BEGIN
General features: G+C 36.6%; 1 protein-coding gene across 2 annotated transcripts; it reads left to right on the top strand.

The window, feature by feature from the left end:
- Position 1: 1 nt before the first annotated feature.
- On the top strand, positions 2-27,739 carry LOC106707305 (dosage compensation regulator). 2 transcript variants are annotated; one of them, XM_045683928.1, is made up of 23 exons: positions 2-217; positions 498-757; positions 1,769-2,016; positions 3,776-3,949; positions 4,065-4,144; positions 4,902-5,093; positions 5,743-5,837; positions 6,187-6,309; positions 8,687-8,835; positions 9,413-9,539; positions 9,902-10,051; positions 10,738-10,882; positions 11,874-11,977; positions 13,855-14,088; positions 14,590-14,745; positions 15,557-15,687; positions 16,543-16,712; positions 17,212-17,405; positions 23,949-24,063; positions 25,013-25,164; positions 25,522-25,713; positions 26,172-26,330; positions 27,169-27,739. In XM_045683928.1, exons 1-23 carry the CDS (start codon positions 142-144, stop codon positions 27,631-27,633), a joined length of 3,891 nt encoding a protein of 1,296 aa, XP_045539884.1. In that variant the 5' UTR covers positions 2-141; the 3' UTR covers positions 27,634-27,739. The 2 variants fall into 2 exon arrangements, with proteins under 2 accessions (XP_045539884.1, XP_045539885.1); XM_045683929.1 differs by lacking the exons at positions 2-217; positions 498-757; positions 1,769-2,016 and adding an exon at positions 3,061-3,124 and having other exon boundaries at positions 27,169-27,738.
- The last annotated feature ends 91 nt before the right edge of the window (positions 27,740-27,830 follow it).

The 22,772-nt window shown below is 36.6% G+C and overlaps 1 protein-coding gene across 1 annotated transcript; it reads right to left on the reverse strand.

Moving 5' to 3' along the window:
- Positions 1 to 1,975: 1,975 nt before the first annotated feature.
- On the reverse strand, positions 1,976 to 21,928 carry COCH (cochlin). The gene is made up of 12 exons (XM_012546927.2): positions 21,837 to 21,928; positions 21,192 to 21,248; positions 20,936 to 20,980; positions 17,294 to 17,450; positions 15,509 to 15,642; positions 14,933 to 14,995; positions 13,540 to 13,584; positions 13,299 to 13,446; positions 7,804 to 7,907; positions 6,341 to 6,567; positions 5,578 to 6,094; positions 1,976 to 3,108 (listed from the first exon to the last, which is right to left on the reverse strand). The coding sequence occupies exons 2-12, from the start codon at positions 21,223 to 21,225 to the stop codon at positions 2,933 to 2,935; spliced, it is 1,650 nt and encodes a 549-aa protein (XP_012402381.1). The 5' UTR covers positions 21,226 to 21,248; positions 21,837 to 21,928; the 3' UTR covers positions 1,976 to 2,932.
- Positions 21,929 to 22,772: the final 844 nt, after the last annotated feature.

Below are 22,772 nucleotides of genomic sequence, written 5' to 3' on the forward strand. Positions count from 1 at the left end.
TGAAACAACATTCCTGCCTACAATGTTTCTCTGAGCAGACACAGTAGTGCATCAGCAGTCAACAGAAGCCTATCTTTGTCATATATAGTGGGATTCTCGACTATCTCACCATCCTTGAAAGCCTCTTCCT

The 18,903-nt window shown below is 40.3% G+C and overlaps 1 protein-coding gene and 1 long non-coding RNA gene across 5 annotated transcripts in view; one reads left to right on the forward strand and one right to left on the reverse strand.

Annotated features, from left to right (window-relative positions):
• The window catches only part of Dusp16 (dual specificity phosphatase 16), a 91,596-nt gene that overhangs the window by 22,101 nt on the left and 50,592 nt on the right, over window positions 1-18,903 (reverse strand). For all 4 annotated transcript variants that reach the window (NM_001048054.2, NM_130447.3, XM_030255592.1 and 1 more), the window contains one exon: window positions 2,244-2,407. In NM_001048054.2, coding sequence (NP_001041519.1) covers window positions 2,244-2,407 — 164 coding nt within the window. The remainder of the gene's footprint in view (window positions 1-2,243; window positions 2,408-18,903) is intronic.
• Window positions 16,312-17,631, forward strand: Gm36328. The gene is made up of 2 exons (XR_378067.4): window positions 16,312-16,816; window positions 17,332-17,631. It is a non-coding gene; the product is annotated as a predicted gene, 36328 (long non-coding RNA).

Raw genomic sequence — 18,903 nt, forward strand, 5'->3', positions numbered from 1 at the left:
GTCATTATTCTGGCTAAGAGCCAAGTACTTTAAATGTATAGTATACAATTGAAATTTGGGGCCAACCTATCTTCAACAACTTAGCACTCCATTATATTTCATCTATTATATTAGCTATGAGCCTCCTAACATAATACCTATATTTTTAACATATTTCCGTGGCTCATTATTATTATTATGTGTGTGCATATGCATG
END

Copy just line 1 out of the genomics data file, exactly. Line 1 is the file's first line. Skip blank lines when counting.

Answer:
General features: G+C 36.6%; 1 protein-coding gene across 2 annotated transcripts; it reads left to right on the top strand.